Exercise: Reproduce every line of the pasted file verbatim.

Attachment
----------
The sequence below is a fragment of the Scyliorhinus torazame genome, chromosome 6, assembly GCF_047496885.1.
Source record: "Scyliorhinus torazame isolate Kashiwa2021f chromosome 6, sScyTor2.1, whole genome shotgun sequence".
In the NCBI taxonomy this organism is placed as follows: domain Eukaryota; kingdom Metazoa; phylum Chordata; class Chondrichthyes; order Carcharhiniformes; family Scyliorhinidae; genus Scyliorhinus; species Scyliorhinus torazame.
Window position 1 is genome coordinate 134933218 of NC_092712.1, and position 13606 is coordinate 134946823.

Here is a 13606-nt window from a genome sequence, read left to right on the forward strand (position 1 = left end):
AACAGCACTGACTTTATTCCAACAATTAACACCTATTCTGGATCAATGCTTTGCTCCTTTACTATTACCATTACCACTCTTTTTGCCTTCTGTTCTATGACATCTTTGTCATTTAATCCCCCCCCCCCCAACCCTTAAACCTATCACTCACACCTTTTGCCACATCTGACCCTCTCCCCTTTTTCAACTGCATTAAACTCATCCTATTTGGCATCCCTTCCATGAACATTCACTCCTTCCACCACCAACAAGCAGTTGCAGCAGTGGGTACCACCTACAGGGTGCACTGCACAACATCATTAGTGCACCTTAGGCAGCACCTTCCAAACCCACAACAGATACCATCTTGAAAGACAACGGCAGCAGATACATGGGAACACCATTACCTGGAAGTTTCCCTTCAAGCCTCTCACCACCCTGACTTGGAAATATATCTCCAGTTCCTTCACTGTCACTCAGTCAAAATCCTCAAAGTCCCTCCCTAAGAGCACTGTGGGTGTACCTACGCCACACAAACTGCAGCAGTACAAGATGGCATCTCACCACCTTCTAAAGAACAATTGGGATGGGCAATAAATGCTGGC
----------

The sequence below is a fragment of the Scyliorhinus torazame genome, chromosome 6, assembly GCF_047496885.1.
Source record: "Scyliorhinus torazame isolate Kashiwa2021f chromosome 6, sScyTor2.1, whole genome shotgun sequence".
In the NCBI taxonomy this organism is placed as follows: domain Eukaryota; kingdom Metazoa; phylum Chordata; class Chondrichthyes; order Carcharhiniformes; family Scyliorhinidae; genus Scyliorhinus; species Scyliorhinus torazame.
Window position 1 is genome coordinate 134933218 of NC_092712.1, and position 13606 is coordinate 134946823.

Here is a 13606-nt window from a genome sequence, read left to right on the forward strand (position 1 = left end):
AACAGCACTGACTTTATTCCAACAATTAACACCTATTCTGGATCAATGCTTTGCTCCTTTACTATTACCATTACCACTCTTTTTGCCTTCTGTTCTATGACATCTTTGTCATTTAATCCCCCCCCCCCCAACCCTTAAACCTATCACTCACACCTTTTGCCACATCTGACCCTCTCCCCTTTTTCAACTGCATTAAACTCATCCTATTTGGCATCCCTTCCATGAACATTCACTCCTTCCACCACCAACAAGCAGTTGCAGCAGTGGGTACCACCTACAGGGTGCACTGCACAACATCATTAGTGCACCTTAGGCAGCACCTTCCAAACCCACAACAGATACCATCTTGAAAGACAACGGCAGCAGATACATGGGAACACCATTACCTGGAAGTTTCCCTTCAAGCCTCTCACCACCCTGACTTGGAAATATATCTCCAGTTCCTTCACTGTCACTCAGTCAAAATCCTCAAAGTCCCTCCCTAAGAGCACTGTGGGTGTACCTACGCCACACAAACTGCAGCAGTACAAGATGGCATCTCACCACCTTCTAAAGAACAATTGGGATGGGCAATAAATGCTGGC